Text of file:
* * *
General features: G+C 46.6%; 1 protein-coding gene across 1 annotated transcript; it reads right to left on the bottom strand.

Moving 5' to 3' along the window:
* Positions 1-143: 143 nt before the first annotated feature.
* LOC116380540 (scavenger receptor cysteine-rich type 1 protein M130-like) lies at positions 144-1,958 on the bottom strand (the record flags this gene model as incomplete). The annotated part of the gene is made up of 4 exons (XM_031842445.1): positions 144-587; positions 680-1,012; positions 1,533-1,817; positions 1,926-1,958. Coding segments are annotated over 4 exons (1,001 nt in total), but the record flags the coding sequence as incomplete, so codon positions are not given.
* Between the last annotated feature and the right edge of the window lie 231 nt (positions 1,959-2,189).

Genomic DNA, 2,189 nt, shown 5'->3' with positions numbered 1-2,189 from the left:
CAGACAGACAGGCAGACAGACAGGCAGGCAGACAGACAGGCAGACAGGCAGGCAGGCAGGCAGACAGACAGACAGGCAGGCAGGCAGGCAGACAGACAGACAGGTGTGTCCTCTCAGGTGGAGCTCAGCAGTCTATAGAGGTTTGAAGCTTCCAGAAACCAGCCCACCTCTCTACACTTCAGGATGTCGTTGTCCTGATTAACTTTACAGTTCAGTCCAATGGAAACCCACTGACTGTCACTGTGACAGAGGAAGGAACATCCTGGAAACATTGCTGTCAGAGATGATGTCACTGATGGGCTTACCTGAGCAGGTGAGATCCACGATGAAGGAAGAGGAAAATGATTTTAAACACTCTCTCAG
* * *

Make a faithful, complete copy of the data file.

General features: G+C 46.6%; 1 protein-coding gene across 1 annotated transcript; it reads right to left on the bottom strand.

Moving 5' to 3' along the window:
* Positions 1-143: 143 nt before the first annotated feature.
* LOC116380540 (scavenger receptor cysteine-rich type 1 protein M130-like) lies at positions 144-1,958 on the bottom strand (the record flags this gene model as incomplete). The annotated part of the gene is made up of 4 exons (XM_031842445.1): positions 144-587; positions 680-1,012; positions 1,533-1,817; positions 1,926-1,958. Coding segments are annotated over 4 exons (1,001 nt in total), but the record flags the coding sequence as incomplete, so codon positions are not given.
* Between the last annotated feature and the right edge of the window lie 231 nt (positions 1,959-2,189).

Genomic DNA, 2,189 nt, shown 5'->3' with positions numbered 1-2,189 from the left:
CAGACAGACAGGCAGACAGACAGGCAGGCAGACAGACAGGCAGACAGGCAGGCAGGCAGGCAGACAGACAGACAGGCAGGCAGGCAGGCAGACAGACAGACAGGTGTGTCCTCTCAGGTGGAGCTCAGCAGTCTATAGAGGTTTGAAGCTTCCAGAAACCAGCCCACCTCTCTACACTTCAGGATGTCGTTGTCCTGATTAACTTTACAGTTCAGTCCAATGGAAACCCACTGACTGTCACTGTGACAGAGGAAGGAACATCCTGGAAACATTGCTGTCAGAGATGATGTCACTGATGGGCTTACCTGAGCAGGTGAGATCCACGATGAAGGAAGAGGAAAATGATTTTAAACACTCTCTCAG